On any given day in America, there are hundreds of patients, families, and healthcare professionals searching for medical air transportation options. Whether it’s an urgent situation that calls for a helicopter extraction, or a fixed-wing transfer for a patient who is severely ill or injured and needs to be moved to better care, medical air transport services are always available and ready to serve.
But what are the choices? For most of us, we’ll never need an air ambulance. We might not even know what options are available in the rare instances that we require a medical air transport. Do we request a helicopter? A propeller plane? Do we grit our teeth and fly commercially? Do we request a medically configured jet aircraft?
Breaking it Down. The Types of Medical Air Transport
With a wide variety of terms describing the service, from “air ambulance” and “medical flights” to “medical air transportation”, the companies that serve patients and hospitals have a single goal in common – to move a patient quickly and safely to the next level of care.
For rotary service, medical air transportation revolves around immediate response to a critically urgent situation. In this case, the transport crew is quick to the call in order to relocate the patient as fast as possible. Typically, this involves accessing difficult locations – a roadway, a rooftop, hiking areas, or anything rural.
For fixed wing medical air transport services, the transport is often very different. By this time, the patient has typically been stabilized, and is being transported to a more appropriate level of care. This could be from a hospital to a Level 1 or 2 trauma center, a center of excellence that specializes in rehabilitation, or even a return home when commercial transportation is no longer viable.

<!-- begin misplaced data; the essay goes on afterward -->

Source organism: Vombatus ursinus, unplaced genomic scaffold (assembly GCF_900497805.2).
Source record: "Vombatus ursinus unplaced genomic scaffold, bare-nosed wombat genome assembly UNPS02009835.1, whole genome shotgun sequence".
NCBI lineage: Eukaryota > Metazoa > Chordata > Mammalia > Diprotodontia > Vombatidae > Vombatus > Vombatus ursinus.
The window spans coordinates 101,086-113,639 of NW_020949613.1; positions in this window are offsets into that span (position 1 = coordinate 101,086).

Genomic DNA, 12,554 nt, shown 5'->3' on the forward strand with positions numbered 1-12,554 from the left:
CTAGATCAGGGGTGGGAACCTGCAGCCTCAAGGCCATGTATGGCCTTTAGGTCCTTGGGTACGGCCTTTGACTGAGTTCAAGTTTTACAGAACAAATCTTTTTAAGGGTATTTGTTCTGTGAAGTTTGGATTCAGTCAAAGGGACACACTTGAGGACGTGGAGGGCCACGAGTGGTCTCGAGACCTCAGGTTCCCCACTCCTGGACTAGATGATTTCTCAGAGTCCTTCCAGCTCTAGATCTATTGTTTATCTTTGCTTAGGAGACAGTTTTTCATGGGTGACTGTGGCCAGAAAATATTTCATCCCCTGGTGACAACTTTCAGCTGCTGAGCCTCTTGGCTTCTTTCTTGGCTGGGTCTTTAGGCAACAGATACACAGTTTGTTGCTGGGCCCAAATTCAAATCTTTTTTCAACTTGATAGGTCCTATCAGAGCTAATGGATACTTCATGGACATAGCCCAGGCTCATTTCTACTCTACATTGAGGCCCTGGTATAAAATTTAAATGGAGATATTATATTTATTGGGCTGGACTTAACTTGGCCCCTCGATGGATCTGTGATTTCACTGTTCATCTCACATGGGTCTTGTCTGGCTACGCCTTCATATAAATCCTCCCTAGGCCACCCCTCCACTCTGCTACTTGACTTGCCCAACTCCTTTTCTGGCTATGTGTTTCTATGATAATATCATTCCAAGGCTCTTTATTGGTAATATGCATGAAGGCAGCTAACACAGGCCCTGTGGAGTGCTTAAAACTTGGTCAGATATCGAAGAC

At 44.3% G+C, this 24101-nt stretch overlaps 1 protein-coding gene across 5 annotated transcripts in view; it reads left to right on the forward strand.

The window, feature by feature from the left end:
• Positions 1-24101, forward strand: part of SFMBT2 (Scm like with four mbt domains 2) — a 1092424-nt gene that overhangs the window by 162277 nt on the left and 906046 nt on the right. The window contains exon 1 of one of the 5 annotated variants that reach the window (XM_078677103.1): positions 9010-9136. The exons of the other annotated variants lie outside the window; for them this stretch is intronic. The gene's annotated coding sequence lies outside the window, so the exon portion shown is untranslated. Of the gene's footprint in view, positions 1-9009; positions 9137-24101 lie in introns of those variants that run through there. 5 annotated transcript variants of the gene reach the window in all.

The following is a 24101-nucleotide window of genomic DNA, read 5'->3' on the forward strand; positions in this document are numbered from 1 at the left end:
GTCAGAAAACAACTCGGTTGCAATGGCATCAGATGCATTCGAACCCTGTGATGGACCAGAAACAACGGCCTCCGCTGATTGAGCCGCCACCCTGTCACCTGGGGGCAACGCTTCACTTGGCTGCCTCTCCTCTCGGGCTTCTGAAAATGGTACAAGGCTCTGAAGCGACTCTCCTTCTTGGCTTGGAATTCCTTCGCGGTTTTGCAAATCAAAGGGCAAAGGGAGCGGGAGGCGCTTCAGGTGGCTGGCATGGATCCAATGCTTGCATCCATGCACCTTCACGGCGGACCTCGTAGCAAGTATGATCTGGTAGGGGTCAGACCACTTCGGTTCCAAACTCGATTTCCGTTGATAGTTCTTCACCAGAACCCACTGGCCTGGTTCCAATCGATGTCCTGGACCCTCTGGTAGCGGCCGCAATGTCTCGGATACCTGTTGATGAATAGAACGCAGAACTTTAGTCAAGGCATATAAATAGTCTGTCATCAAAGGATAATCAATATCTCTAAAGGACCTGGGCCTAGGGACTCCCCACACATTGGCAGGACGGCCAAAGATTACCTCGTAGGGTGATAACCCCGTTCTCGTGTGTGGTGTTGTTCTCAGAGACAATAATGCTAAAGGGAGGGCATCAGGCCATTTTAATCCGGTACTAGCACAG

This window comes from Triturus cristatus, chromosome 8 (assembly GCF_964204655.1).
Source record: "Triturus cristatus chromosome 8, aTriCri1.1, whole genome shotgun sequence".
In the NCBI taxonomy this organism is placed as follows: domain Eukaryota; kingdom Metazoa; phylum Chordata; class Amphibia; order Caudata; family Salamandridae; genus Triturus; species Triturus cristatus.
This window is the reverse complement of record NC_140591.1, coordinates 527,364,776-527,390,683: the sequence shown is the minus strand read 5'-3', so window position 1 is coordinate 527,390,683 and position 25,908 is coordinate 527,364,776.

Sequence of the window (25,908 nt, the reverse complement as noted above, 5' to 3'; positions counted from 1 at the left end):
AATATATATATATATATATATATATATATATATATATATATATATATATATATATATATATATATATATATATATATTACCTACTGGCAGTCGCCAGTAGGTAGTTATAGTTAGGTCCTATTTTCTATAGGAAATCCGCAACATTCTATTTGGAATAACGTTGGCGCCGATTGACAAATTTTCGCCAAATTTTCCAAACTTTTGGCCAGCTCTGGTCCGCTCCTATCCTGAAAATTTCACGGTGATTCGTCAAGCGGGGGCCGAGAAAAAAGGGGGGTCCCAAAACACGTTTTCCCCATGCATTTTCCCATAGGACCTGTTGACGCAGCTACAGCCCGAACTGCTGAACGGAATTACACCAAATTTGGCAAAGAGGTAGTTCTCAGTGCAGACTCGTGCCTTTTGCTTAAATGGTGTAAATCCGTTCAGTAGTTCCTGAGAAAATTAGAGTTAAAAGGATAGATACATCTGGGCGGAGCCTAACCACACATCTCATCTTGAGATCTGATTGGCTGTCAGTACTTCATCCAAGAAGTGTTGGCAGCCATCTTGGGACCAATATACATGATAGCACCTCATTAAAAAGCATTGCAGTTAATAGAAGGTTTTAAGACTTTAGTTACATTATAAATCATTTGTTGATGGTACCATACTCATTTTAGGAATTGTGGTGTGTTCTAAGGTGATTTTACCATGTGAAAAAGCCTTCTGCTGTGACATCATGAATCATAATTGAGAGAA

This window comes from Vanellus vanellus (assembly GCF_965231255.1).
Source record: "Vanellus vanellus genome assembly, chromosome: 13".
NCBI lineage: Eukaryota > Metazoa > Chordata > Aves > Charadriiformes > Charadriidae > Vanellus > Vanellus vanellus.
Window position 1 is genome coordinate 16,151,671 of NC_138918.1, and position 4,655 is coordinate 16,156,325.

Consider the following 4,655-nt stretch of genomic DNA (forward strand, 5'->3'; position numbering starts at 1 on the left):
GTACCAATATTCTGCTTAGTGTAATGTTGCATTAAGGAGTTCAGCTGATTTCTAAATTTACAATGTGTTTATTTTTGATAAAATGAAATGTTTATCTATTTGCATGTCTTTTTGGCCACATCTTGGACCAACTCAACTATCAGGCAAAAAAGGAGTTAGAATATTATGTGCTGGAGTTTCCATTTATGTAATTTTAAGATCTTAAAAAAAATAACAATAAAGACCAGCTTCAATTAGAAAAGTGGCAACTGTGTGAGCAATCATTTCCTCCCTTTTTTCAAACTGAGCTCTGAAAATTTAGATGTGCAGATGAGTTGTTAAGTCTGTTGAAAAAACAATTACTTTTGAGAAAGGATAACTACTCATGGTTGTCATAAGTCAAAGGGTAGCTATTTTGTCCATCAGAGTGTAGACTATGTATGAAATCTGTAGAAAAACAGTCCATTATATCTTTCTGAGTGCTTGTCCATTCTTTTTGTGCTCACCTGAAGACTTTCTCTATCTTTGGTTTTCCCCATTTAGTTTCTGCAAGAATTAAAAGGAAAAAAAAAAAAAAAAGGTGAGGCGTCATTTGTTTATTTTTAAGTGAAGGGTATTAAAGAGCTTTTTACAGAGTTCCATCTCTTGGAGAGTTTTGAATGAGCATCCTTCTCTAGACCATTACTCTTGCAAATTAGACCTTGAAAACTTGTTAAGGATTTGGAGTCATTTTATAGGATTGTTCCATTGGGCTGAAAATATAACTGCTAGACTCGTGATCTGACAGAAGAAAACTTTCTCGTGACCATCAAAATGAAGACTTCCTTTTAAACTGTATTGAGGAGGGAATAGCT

With fixed wing medical air transports, airplanes are often configured as “flying ICUs”, with a vast array of equipment, including a LifePort Plus System, a ventilator, onboard oxygen, heart monitor, and other equipment needed to administer advanced level of medical care. For reputable companies, flights are staffed with a critical care nurse and critical care paramedic, both who have extensive training in providing top-notch care and treatment to patients in transit.
Fixed Wing Medical Air Transport Choices
Once the decision has been made that a medical air transport is better suited to a fixed wing aircraft, patients have another choice to make. Propeller plane or jet aircraft?
For rural areas with small runways, the choice is clear. Propeller based planes are typically smaller, lighter, and don’t require the runway length of a jet aircraft. While the range and air speed of the smaller planes is less, it could be a perfectly acceptable range for a particular patient and condition.
With fixed wing jet aircraft, medical air transports gain altitude flexibility, with many of the planes flying at high as 45,000 feet to avoid unsafe turbulence and other potentially harmful conditions due to inclement weather. Top rated companies fly medically configured business class jets that zip through the sky at nearly the speed of sound – getting the patient to proper care as fast and safe as possible.